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Monday, August 20, 2007

Identity Crisis


Have you ever introduced yourself to someone and been asked, after stating your name, "Is that your given name?" Most of us have never been on the receiving end of such a query. However, when you go by Bubba, the question is not uncommon. The inquiry does two things: 1) implies that your name is unusual, bizarre, or unfit and 2) calls into question the sanity of your parents, who may or may not have bestowed such a name upon you.


In Bubba's case, he can luckily reply "no" to the question. Born Michael Dan, he is neither the recipient of an unsound name or unsound parents. His current moniker, however, was no less Bubba's choice appellation than yours or mine. And, unfortunately, it's giver did not have the wisdom or life experience that many parents possess when choosing a name for their child.

It could have been worse. In many ways, Bubba got off easy. I went to high school with kids nicknamed Cheese, Sleaze, and Fruity. Or, he could have followed in the misguided steps of those who choose self-imposed nicknames: Corndog (chosen by the individual because of his love for the delectable treat) or Fritz (I don't know why this person chose this name).

Regardless of the quality of his nickname, Bubba has, in the words of Alexander Pope, "first endured, then pitied, then embraced" it. Which brings him to his current dilemma. Until now, Bubba has been, well, Bubba. But our recent move to Munster has been accompanied by a life change, i.e. a job. Bubba is, in some sense, a professional. And is it fitting for a professional to go by the name of Bubba? We don't know the answer to this question yet. But ask yourself, seriously, would you hire a lawyer named Bubba?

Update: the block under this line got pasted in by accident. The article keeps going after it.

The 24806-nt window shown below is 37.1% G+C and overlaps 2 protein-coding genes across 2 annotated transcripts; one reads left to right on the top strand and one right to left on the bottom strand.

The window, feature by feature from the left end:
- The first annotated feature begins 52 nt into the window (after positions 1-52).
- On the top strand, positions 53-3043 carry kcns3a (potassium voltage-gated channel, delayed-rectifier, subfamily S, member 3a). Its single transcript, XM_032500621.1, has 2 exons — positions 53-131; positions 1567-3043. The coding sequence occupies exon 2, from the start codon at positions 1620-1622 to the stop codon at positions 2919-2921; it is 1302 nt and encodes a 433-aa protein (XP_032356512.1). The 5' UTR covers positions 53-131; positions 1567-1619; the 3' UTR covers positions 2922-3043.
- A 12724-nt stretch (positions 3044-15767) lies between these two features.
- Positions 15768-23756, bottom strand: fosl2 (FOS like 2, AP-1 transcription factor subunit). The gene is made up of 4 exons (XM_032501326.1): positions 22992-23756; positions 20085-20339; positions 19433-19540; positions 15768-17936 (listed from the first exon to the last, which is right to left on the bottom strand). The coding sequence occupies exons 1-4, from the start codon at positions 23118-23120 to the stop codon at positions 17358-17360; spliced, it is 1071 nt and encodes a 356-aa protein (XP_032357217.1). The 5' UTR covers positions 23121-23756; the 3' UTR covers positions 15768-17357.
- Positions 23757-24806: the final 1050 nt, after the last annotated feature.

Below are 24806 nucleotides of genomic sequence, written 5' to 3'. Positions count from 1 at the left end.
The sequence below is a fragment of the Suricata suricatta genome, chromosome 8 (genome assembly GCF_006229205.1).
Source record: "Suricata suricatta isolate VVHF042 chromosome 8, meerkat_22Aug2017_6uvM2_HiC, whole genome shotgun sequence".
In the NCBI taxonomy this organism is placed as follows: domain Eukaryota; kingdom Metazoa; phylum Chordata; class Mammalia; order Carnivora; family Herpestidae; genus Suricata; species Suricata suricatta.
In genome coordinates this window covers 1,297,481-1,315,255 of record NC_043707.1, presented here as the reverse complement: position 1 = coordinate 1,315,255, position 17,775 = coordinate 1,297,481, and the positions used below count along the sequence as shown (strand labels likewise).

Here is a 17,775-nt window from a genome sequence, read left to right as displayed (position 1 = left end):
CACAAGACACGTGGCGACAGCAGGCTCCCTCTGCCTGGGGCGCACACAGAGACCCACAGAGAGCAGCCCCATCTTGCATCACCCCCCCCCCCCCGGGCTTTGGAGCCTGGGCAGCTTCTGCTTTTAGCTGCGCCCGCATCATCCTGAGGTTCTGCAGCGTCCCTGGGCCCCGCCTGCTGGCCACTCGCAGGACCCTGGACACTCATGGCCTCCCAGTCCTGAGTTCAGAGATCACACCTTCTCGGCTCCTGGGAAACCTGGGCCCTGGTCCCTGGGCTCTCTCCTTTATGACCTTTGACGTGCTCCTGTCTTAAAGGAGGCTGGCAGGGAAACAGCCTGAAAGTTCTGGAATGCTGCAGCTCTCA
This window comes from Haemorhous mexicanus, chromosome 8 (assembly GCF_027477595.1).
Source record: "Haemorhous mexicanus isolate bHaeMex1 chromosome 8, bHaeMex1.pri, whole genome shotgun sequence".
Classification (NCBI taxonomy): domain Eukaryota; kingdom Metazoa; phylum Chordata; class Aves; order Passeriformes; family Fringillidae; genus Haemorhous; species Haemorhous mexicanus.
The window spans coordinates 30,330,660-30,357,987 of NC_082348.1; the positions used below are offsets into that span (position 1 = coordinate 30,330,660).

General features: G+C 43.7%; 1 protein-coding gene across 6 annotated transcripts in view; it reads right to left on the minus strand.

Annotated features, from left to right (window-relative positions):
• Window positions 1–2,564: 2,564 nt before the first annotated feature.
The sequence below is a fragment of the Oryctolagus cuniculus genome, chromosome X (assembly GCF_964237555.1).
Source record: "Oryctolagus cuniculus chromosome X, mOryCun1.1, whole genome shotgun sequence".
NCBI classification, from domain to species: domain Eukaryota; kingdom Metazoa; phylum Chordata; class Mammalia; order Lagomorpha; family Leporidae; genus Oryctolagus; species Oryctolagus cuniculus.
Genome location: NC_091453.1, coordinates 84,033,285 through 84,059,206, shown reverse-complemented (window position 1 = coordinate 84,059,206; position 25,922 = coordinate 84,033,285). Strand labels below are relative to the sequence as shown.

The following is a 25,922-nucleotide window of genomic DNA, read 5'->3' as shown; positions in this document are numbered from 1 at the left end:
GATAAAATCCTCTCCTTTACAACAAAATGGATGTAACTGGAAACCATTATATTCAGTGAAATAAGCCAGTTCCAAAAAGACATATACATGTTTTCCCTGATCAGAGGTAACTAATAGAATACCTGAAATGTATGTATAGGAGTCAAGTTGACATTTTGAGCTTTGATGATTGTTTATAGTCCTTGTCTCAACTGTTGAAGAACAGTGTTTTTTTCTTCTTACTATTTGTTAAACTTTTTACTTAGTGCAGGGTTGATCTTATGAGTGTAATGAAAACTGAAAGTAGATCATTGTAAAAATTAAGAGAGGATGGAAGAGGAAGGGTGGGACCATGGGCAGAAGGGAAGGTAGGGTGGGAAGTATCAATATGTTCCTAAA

For the time being, Bubba is using the alias Michael at work. The members of our ward have been less receptive to calling him Bubba than other congregations have been in the past. Some members have flat out said they would prefer to call him Michael. Michael? Who is this man? Surely I haven't been introduced to him.

The term "given name" implies that it is, in some sense, a gift. For people with given names of Thomas or Sarah, this concept seems plausible. Less so for those with the given name of Jazz or, as I recently encountered, Prima Donna. In these situations, it is reasonable to ask if a given name is indeed a gift, or rather a curse.

The implications of the term "nickname" are less certain. How does one, exactly "nick" a name? Is a nickname merely a substitution of one name for another? A replacement? I fear in Bubba's case it may be not a substitution of one identity for another, but a multiplication of identities. Will Michael bring about the demise of Bubba? Or can the two exist simultaneously?

Only time will tell.

6 comments:

katie said...

Kim I am obsessed with you now! Is that wrong? As far as nick names...maybe there is a Michael deep down inside of Bubba that is waiting to emerge...One that is full of new possibilities...maybe the name change (or change back) will send Bubba on a road to self discovery...who is this man trapped behind this nick name? But maybe not

Stacy said...

Kim,